Yes, sometimes you wonder how did babies survive 40 or 50 years ago. It also makes me think about how many orphan babies feel when they go through the same experiences but there is no response even when you cry. You cry and cry but no response. Then your brain tells you, I cried and no one came and assisted me so why should I cry. When the needs are not met and emotions are not heard then you bury them and become internally tough and cold and show no emotions, but it is not natural. God created emotions for a reason, and they must be noticed and met.
Another thing is fussiness and patience. Your baby cries or has a fussy moment and you know that you have done everything on the list but something is still wrong. You rock but it is not helping so it starts to test your patience and nerves. Because you love, care, cherish, and treasure your baby you know that you should never shake him fervently or do something else that could hurt the child, yet many parents do. In the orphanages, shaking happens a lot and no wonder why so many of children are traumatized or abused and wounded. Babies do not talk so through their cry they are communicating their needs. Yet you know if your voice was never heard as a baby then you silence your voice and you feel that there is no need to voice things especially in the orphanage because everything is done and decided for you.
You, as a parent know your child better than anyone else outside of God. People have shared or recommended thoughts to you to do this or that. Our sweet pediatrician said I would not do this or that. Well, usually it is a lot easier said than done. What works for one baby does not work for another. It is the same as when people have asked me to write a book on successful keys on how to work with adoptive orphan children. Well, no such book can ever be written because each child is a unique and special gift from God. He or she has his own fascinating gift and bent created by God. We as parents have to pray, watch and identify what that gift and bent God has given our precious miracle and help him develop in it so that he can use it in his life to further God’s kingdom when he grows up. Of course, we always graciously listen and accept what people share but the ultimate decision will be ours and we will be accountable to God and our child for what and how we raised him, just as we will be accountable for our steps, decisions, and actions before God.
It is an amazing and challenging journey at times, yet it is so worth it.
You know what is so interesting, is the fact, that most people are drawn to babies and have the desire to touch and hold him or her. I even observed a toddler looking at a car seat or a stroller where Levi is laying. I wonder why and what is the power of touch and hold. Well, everything and it goes a long way.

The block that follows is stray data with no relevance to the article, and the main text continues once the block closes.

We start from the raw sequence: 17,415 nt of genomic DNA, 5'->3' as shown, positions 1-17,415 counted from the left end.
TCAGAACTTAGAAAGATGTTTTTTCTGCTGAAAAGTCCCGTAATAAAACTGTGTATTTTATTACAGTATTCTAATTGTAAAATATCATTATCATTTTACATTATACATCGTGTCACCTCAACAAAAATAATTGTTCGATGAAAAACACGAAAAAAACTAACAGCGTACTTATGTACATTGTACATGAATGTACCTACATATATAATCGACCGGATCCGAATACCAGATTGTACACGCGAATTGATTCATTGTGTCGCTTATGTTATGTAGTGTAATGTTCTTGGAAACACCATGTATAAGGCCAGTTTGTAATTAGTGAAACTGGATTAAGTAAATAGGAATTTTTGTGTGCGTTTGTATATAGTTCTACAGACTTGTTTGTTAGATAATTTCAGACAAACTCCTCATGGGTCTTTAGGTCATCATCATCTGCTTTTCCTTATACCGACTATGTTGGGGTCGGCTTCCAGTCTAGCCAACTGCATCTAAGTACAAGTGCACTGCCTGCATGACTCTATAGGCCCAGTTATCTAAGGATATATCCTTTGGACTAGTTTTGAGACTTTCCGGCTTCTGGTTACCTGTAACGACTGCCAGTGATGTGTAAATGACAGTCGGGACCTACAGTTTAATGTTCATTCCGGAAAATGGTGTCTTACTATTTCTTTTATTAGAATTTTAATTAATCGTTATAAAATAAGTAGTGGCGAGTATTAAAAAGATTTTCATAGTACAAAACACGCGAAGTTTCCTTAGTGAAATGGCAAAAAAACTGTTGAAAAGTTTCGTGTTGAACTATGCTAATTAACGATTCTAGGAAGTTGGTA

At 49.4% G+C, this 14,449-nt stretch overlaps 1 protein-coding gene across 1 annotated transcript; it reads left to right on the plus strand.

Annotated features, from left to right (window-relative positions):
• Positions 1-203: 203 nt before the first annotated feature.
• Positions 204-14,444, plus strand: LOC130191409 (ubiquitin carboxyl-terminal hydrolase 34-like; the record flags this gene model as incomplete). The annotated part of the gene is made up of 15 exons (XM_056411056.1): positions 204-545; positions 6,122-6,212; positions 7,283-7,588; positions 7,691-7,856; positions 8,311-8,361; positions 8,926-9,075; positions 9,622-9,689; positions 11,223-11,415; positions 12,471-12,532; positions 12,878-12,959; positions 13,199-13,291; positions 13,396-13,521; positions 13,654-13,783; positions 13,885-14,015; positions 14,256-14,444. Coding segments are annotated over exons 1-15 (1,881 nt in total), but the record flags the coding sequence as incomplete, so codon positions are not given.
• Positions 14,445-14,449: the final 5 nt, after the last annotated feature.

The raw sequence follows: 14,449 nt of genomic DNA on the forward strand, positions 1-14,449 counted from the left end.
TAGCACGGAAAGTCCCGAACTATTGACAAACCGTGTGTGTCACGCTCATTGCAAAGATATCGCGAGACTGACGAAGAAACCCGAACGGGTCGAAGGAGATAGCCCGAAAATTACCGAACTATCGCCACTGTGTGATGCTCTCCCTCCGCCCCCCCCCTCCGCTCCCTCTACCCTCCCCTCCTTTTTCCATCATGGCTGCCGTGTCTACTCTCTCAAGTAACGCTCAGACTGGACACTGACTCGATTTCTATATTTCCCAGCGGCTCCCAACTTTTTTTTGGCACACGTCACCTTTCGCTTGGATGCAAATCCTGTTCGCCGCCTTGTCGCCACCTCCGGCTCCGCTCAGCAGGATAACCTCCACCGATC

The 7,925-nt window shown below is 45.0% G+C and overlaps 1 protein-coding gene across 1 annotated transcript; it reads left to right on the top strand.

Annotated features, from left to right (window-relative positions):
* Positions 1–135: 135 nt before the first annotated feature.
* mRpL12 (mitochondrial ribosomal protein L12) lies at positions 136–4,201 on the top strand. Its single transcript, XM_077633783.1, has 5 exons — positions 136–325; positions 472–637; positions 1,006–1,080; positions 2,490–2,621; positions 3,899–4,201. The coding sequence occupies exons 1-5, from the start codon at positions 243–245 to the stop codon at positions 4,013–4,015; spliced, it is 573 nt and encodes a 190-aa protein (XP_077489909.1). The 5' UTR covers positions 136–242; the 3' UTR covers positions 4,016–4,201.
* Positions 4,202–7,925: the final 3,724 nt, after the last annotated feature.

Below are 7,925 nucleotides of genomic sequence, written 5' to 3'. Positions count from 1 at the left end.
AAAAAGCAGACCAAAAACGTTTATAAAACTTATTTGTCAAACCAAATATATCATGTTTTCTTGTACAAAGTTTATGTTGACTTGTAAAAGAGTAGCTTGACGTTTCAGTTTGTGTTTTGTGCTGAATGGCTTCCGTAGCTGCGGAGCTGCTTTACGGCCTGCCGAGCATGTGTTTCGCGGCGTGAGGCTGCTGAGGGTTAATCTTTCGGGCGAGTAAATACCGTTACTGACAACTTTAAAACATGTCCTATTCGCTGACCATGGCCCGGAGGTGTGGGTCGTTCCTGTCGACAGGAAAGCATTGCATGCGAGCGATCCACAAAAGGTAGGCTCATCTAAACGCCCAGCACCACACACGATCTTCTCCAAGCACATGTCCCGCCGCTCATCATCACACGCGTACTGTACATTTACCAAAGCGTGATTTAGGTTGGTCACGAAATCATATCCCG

There are many babies who are never held or hardly ever touched. There are babies who are hardly ever hugged. The lack of touch and hold creates many emotional barriers and even a lack of certain emotions.
I also think of how powerful touch is to a baby and what it speaks to him. Even in the Bible, in Matthew, a woman who was bleeding for years had touched the cloak of Christ and she was healed. Yes, it was ultimately her faith in Christ that healed her but through faith and through touching Christ’s cloak she was instantly healed. Think of Christ healing a blind man, when he took the mud and rubbed on his eyes and he was healed. Could Christ have simply prayed to Father and ask for healing? Yes, but he did not!
When people hold a baby it soothes and comforts not only the baby but the person as well. For some of us, it gives us what we did not have so it is very therapeutical. It changes our demeanor and body language while we are holding the baby. It releases certain endorphins in our brain and sends signals saying how good, important and peaceful it is. Think of another instance. When your baby is fussy and cannot soothe or comfort himself, you pick up your baby; thus, you touch him and rock him to calm and soothe. What would happen if you simply left him in a crib for hours while the baby is screaming? Well, eventually the baby would calm down but many babies begin to rock themselves because their natural instinct is saying I am not being held and rocked; thus, not being touched. The lack of touch creates a deep emotional trauma and it takes years of hard work and deep healing to overcome such emptiness in your life.
Amy and I are loving, holding, touching, singing, talking, kissing our baby boy Levi because we realize how crucial it is to develop a healthy bond and to raise him in the way that God has designed. None of it is easy but it is natural and we are doing our best to fulfill those needs. We so much desire that our son Levi will have the deepest and fondest memories of his babyhood and the same goes for us when it comes to creating the memories especially if you never had such as a baby.